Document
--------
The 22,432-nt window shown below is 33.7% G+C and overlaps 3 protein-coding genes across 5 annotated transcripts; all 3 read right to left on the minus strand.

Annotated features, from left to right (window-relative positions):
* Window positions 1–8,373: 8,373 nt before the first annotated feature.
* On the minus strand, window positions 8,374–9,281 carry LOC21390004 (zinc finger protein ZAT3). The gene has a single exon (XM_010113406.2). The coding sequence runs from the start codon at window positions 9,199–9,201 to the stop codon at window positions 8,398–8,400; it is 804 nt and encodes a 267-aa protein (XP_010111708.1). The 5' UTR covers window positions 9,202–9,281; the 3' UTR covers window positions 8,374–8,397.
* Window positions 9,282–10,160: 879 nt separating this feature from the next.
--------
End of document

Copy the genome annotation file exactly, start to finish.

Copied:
The 22,432-nt window shown below is 33.7% G+C and overlaps 3 protein-coding genes across 5 annotated transcripts; all 3 read right to left on the minus strand.

Annotated features, from left to right (window-relative positions):
* Window positions 1–8,373: 8,373 nt before the first annotated feature.
* On the minus strand, window positions 8,374–9,281 carry LOC21390004 (zinc finger protein ZAT3). The gene has a single exon (XM_010113406.2). The coding sequence runs from the start codon at window positions 9,199–9,201 to the stop codon at window positions 8,398–8,400; it is 804 nt and encodes a 267-aa protein (XP_010111708.1). The 5' UTR covers window positions 9,202–9,281; the 3' UTR covers window positions 8,374–8,397.
* Window positions 9,282–10,160: 879 nt separating this feature from the next.